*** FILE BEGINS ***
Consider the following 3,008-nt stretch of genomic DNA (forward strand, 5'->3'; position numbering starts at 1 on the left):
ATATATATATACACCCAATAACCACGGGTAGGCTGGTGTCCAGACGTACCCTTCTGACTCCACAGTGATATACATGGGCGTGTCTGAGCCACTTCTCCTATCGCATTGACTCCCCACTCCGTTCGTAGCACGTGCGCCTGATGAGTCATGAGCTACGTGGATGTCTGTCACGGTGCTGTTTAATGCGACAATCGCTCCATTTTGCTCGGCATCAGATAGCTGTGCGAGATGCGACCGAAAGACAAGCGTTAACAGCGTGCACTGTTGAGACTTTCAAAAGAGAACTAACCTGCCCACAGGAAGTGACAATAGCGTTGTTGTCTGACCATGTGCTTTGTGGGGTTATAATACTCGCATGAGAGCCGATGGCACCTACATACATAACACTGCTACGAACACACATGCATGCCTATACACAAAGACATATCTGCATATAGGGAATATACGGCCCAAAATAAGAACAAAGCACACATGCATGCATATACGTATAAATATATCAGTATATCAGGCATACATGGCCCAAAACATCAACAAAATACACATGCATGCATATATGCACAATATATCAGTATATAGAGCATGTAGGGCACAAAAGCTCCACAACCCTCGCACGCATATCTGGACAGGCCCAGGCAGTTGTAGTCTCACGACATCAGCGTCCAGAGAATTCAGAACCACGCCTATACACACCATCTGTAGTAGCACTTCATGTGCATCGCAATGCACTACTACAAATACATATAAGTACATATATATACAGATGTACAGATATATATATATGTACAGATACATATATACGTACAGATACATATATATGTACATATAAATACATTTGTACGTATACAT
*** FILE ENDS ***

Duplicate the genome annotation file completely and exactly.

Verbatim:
Consider the following 3,008-nt stretch of genomic DNA (forward strand, 5'->3'; position numbering starts at 1 on the left):
ATATATATATACACCCAATAACCACGGGTAGGCTGGTGTCCAGACGTACCCTTCTGACTCCACAGTGATATACATGGGCGTGTCTGAGCCACTTCTCCTATCGCATTGACTCCCCACTCCGTTCGTAGCACGTGCGCCTGATGAGTCATGAGCTACGTGGATGTCTGTCACGGTGCTGTTTAATGCGACAATCGCTCCATTTTGCTCGGCATCAGATAGCTGTGCGAGATGCGACCGAAAGACAAGCGTTAACAGCGTGCACTGTTGAGACTTTCAAAAGAGAACTAACCTGCCCACAGGAAGTGACAATAGCGTTGTTGTCTGACCATGTGCTTTGTGGGGTTATAATACTCGCATGAGAGCCGATGGCACCTACATACATAACACTGCTACGAACACACATGCATGCCTATACACAAAGACATATCTGCATATAGGGAATATACGGCCCAAAATAAGAACAAAGCACACATGCATGCATATACGTATAAATATATCAGTATATCAGGCATACATGGCCCAAAACATCAACAAAATACACATGCATGCATATATGCACAATATATCAGTATATAGAGCATGTAGGGCACAAAAGCTCCACAACCCTCGCACGCATATCTGGACAGGCCCAGGCAGTTGTAGTCTCACGACATCAGCGTCCAGAGAATTCAGAACCACGCCTATACACACCATCTGTAGTAGCACTTCATGTGCATCGCAATGCACTACTACAAATACATATAAGTACATATATATACAGATGTACAGATATATATATATGTACAGATACATATATACGTACAGATACATATATATGTACATATAAATACATTTGTACGTATACAT